News of Riverton, Lander and Fremont County, Wyoming, from the Ranger's award winning journalists.
Request for 'mini' was a good sign for runner at regional track meet
May 14, 2013 - By Randy Tucker, Sports Writer
Wyoming Indian's venerable track coach, Chico Her Many Horses, often brings cultural and historical images to his runners.
If a WIHS Chief is on the track, particularly in a race longer than 400 meters, it's a familiar sight to watch him run across the infield from the starting line to the 200-meter mark as his runners progress through a race. It's both an inspirational and humorous image as the ageless coach, braids flying, runs back and forth calling out splits and encouragement.
Two weeks ago Chico's son Keegan walked past me toward the staging area for the 1,6000-meter run at the Bobcat Twilight in Thermopolis. He had splashed himself with water prior to the race, a tradition for many runners.
Chico trotted by and stopped for a second with a wide grin on his face.
"He asked for water in Lakota instead of Arapaho," Chico shouted. "It's going to be a good race."
Usually he says, "neck" when asking for water in the Arapaho the language, but that afternoon it was "mini," the Sioux word for water.
Traditions run deep in track and field.
Cross country coaches in Class 1-A and 2-A should thank Cokeville football coach Todd Dayton for running the best program in Wyoming. If it weren't for football, the Panthers would be a dominant power in cross country.
Cokeville put on an impressive showing Friday in the 800-meter run, as the blaze orange uniforms of the Panthers finished first through sixth in the event. You're only allowed to enter four runners per event, but if others have met the qualifying standard you can add as many who've met the mark as possible.
The Panthers threatened to sweep the 1,600-meter run as well, but Little Snake River's Connor Lee had different ideas. As Lee and the six Cokeville runners came down the backstretch on the final lap of the race, two Cokeville runners sprinted ahead of Lee, two closed to the outside, and the other two closed in on his heels.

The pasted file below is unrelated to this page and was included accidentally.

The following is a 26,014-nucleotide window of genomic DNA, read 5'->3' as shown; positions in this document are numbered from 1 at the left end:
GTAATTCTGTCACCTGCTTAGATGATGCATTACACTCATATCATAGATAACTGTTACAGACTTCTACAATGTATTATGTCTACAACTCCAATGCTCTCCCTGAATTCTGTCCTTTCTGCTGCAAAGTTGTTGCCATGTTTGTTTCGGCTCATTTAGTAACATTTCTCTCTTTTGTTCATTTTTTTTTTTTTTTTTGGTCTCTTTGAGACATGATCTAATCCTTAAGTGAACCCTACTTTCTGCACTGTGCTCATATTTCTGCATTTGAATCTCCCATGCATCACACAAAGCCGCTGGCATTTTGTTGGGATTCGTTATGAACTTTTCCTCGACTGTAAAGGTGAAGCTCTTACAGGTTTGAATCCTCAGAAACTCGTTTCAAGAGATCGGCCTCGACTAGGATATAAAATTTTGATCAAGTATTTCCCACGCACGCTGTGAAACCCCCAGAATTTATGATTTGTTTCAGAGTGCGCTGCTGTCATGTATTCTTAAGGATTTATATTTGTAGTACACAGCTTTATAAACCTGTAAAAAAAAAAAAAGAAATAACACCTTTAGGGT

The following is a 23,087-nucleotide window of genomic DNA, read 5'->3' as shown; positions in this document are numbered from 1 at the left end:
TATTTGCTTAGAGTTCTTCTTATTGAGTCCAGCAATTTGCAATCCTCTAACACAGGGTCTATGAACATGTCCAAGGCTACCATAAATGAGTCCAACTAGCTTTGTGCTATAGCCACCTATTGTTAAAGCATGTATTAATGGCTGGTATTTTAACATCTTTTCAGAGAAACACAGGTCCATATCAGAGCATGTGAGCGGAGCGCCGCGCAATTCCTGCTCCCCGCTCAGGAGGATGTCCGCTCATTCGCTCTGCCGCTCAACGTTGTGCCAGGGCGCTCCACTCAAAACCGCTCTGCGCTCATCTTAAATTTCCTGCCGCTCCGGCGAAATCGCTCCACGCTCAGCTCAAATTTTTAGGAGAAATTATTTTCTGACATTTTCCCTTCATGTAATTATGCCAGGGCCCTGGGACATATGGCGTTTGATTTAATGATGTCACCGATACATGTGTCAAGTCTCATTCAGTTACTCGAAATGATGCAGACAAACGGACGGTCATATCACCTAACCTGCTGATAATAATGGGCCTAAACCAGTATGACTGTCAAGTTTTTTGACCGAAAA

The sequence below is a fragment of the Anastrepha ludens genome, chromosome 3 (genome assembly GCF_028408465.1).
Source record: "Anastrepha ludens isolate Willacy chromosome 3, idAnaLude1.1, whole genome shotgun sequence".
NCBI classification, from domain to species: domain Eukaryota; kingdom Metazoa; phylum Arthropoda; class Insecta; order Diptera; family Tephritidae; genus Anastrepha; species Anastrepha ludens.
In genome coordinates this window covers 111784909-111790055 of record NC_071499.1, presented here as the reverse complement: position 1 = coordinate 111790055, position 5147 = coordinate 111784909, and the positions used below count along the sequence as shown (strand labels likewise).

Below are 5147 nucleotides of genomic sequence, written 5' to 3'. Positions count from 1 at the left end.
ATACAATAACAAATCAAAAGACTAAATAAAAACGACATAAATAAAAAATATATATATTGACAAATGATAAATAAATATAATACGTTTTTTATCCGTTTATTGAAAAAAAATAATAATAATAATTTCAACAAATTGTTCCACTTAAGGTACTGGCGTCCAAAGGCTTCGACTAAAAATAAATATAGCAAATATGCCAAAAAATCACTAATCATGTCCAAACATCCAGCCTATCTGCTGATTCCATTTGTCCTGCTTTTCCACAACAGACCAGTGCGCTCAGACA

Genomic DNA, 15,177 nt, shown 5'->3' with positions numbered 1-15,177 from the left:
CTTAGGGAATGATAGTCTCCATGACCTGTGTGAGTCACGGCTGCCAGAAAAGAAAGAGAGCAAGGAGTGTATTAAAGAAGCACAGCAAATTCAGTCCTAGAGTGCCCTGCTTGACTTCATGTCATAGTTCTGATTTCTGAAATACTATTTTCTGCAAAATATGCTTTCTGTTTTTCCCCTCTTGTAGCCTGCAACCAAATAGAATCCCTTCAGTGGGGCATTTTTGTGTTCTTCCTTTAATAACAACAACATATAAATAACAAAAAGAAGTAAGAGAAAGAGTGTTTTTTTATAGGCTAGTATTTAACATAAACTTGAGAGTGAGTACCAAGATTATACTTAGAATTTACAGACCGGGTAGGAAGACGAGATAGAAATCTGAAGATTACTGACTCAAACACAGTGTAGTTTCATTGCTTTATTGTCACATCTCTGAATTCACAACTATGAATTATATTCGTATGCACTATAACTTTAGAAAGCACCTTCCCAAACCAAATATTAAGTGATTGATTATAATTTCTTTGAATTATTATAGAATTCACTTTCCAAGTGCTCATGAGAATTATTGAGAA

Track fans would quickly recognize the classic "boxing in" move used by teams to hold back a faster runner. Lee realized what was going on and jumped suddenly from lane one to lane four, sliding between the two outside runners. Lee sprinted ahead of the first two Cokeville runners and held off a late challenge by Jonathan Fiscus to edge the Panthers' top runner by six-hundredths of a second to win the regional title.
Accustomed to winning
Regional titles are commonplace to Rachelle Leseberg. Track fans may remember a tiny 12-year old qualifying for the national championships in the high jump six years ago. Leseberg has grown up to become the dominant female athlete among the state's smaller schools and one of the best ever to take to the track from Fremont County.
Best wishes for a sweep at state in the 100-meter dash, 100-meter hurdles, long jump and triple jump later this week.
Wind River often is referred to as "hurdle high," and this year Jesse Hawk, Dylan Lookingbill and Shepp Campbell have all qualified for the "big dance."
But another school has quietly emerged as a hurdle factory as well.
Dubois coach David Trembly gets much of the credit for Hawk's outstanding season at Wind River since the senior transferred from Dubois just a few months ago. The Rams have their own bevy of talented hurdlers in Sterling Baker, Rowan Hawk and Leseberg.
Look for a lot of points in the 100, 110 and 300-meter hurdles this weekend for the Rams.
Styles come and go but the mohawk haircuts sported by the Wind River boys made a statement his weekend and Coach Dirk Gosnell's boys are poised for a final run at favored Lovell.
A final traditional story goes to Keegan Her Many Horses again. He is the seventh of seven sons and has emerged as a top runner in his sophomore year. Keegan is an avid reader and historian, much like his father and recently finished a book on the life of Crazy Horse.
Crazy Horse placed two pieces of grass in his hair after seeing a vision of a prairie dog doing the same thing.
Keegan decided to try it, and you could see the bright specks of green in his long blond braid as he ran his best time of the season in placing second behind Spoonhunter in the 800-meter run.
Have a great state meet, everyone.